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My english is not good so I'll just write a simple example here.

    double a = 0.02;
    double b = 0.03;
    double c = b - a;

    BigDecimal _a = new BigDecimal("0.02");
    BigDecimal _b = new BigDecimal("0.03");
    BigDecimal _c = _b.subtract(_a);

Program output:


Somebody still want to use double? ;)

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BigDecimal is Oracle's arbitrary-precision in-house numerical library. BigDecimal is part of the Java language and is useful for a variety of applications ranging from the financial to the scientific (that's where sort of am).

There's nothing wrong with using doubles for certain calculations. Suppose, however, you wanted to calculate Math.Pi * Math.Pi / 6, that is, the value of the Riemann Zeta Function for a real argument of two (a project I'm currently working on). Floating-point division presents you with a painful problem of rounding error.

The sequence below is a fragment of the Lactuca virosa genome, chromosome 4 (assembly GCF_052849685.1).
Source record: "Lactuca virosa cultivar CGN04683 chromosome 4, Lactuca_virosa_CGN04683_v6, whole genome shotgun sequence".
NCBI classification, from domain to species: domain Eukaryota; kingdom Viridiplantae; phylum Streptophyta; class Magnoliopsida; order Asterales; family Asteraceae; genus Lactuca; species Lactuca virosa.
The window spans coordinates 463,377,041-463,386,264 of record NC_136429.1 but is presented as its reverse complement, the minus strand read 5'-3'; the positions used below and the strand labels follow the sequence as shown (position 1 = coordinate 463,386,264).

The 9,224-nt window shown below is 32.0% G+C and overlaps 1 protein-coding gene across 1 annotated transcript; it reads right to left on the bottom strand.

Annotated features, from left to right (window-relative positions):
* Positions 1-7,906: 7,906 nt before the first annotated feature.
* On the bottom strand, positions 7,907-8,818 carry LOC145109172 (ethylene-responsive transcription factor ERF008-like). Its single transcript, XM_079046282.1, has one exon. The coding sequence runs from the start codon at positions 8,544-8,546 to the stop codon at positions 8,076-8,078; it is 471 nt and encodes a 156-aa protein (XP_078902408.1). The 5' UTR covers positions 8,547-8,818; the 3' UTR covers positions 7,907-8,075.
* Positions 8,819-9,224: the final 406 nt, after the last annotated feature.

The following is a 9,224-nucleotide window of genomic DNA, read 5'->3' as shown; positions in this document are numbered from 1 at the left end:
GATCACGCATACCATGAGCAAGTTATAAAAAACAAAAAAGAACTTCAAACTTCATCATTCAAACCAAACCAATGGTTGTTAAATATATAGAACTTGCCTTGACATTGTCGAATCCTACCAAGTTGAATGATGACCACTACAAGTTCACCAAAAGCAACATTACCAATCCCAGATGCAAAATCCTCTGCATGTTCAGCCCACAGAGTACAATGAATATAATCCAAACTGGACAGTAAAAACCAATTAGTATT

BigDecimal, on the other hand, includes many options for calculating expressions to arbitrary precision. The add, multiply, and divide methods as described in the Oracle documentation below "take the place" of +, *, and / in BigDecimal Java World:


The compareTo method is especially useful in while and for loops.

Be careful, however, in your use of constructors for BigDecimal. The string constructor is very useful in many cases. For instance, the code

BigDecimal onethird = new BigDecimal("0.33333333333");

utilizes a string representation of 1/3 to represent that infinitely-repeating number to a specified degree of accuracy. The round-off error is most likely somewhere so deep inside the JVM that the round-off errors won't disturb most of your practical calculations. I have, from personal experience, seen round-off creep up, however. The setScale method is important in these regards, as can be seen from the Oracle documentation.

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BigDecimal is part of Java's arbitrary-precision numerical library. 'In-house' is rather meaningless in this context, especially as it was written by IBM. – EJP May 13 at 19:38

If you want to write down a value like 1/7 as decimal value you get

1/7 = 0.142857142857142857142857142857142857142857...

with an infinite sequence of 142857. But since you can only write down a finite number of digits you will inevitably introduce a rounding error.

Unfortunately, numbers like 1/10 or 1/100 expressed as binary numbers with a fractional part also have an infinite number of decimals binaries.